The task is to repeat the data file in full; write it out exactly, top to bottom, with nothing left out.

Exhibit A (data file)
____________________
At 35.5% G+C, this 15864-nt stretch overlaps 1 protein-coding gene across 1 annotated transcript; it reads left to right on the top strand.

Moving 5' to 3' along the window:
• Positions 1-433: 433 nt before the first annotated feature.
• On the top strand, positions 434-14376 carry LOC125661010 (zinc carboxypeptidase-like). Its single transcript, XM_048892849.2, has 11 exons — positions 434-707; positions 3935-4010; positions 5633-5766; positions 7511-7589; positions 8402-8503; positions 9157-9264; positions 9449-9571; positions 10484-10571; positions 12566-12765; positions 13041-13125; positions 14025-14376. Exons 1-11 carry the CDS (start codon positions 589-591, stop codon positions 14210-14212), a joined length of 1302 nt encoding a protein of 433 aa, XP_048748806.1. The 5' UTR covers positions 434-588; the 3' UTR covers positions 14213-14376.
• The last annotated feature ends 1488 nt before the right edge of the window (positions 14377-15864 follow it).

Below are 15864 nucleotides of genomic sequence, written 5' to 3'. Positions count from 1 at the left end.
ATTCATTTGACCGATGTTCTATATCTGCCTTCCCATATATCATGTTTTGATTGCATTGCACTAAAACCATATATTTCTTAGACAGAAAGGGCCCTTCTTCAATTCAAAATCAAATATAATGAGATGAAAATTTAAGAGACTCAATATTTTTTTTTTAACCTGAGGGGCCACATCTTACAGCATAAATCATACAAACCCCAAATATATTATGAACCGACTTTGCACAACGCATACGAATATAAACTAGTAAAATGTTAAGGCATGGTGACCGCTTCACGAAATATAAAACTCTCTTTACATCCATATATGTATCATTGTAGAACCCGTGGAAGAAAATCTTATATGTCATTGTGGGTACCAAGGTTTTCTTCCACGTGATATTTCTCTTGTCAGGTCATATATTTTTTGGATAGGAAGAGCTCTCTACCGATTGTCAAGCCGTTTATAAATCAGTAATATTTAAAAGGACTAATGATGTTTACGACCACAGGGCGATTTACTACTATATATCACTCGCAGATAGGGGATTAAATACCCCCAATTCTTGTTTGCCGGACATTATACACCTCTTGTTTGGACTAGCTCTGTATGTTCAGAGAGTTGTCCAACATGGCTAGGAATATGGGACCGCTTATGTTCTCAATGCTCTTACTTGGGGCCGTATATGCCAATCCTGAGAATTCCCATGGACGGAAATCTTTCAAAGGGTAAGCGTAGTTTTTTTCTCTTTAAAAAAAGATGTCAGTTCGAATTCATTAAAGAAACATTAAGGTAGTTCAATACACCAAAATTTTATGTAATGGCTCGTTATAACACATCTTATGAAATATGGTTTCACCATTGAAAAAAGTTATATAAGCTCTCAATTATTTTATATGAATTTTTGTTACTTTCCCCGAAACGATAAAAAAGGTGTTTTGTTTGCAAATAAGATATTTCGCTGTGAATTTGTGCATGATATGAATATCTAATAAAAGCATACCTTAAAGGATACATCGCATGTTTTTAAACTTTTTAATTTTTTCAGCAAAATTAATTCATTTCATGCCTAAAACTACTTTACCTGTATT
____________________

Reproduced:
At 35.5% G+C, this 15864-nt stretch overlaps 1 protein-coding gene across 1 annotated transcript; it reads left to right on the top strand.

Moving 5' to 3' along the window:
• Positions 1-433: 433 nt before the first annotated feature.
• On the top strand, positions 434-14376 carry LOC125661010 (zinc carboxypeptidase-like). Its single transcript, XM_048892849.2, has 11 exons — positions 434-707; positions 3935-4010; positions 5633-5766; positions 7511-7589; positions 8402-8503; positions 9157-9264; positions 9449-9571; positions 10484-10571; positions 12566-12765; positions 13041-13125; positions 14025-14376. Exons 1-11 carry the CDS (start codon positions 589-591, stop codon positions 14210-14212), a joined length of 1302 nt encoding a protein of 433 aa, XP_048748806.1. The 5' UTR covers positions 434-588; the 3' UTR covers positions 14213-14376.
• The last annotated feature ends 1488 nt before the right edge of the window (positions 14377-15864 follow it).

Below are 15864 nucleotides of genomic sequence, written 5' to 3'. Positions count from 1 at the left end.
ATTCATTTGACCGATGTTCTATATCTGCCTTCCCATATATCATGTTTTGATTGCATTGCACTAAAACCATATATTTCTTAGACAGAAAGGGCCCTTCTTCAATTCAAAATCAAATATAATGAGATGAAAATTTAAGAGACTCAATATTTTTTTTTTAACCTGAGGGGCCACATCTTACAGCATAAATCATACAAACCCCAAATATATTATGAACCGACTTTGCACAACGCATACGAATATAAACTAGTAAAATGTTAAGGCATGGTGACCGCTTCACGAAATATAAAACTCTCTTTACATCCATATATGTATCATTGTAGAACCCGTGGAAGAAAATCTTATATGTCATTGTGGGTACCAAGGTTTTCTTCCACGTGATATTTCTCTTGTCAGGTCATATATTTTTTGGATAGGAAGAGCTCTCTACCGATTGTCAAGCCGTTTATAAATCAGTAATATTTAAAAGGACTAATGATGTTTACGACCACAGGGCGATTTACTACTATATATCACTCGCAGATAGGGGATTAAATACCCCCAATTCTTGTTTGCCGGACATTATACACCTCTTGTTTGGACTAGCTCTGTATGTTCAGAGAGTTGTCCAACATGGCTAGGAATATGGGACCGCTTATGTTCTCAATGCTCTTACTTGGGGCCGTATATGCCAATCCTGAGAATTCCCATGGACGGAAATCTTTCAAAGGGTAAGCGTAGTTTTTTTCTCTTTAAAAAAAGATGTCAGTTCGAATTCATTAAAGAAACATTAAGGTAGTTCAATACACCAAAATTTTATGTAATGGCTCGTTATAACACATCTTATGAAATATGGTTTCACCATTGAAAAAAGTTATATAAGCTCTCAATTATTTTATATGAATTTTTGTTACTTTCCCCGAAACGATAAAAAAGGTGTTTTGTTTGCAAATAAGATATTTCGCTGTGAATTTGTGCATGATATGAATATCTAATAAAAGCATACCTTAAAGGATACATCGCATGTTTTTAAACTTTTTAATTTTTTCAGCAAAATTAATTCATTTCATGCCTAAAACTACTTTACCTGTATT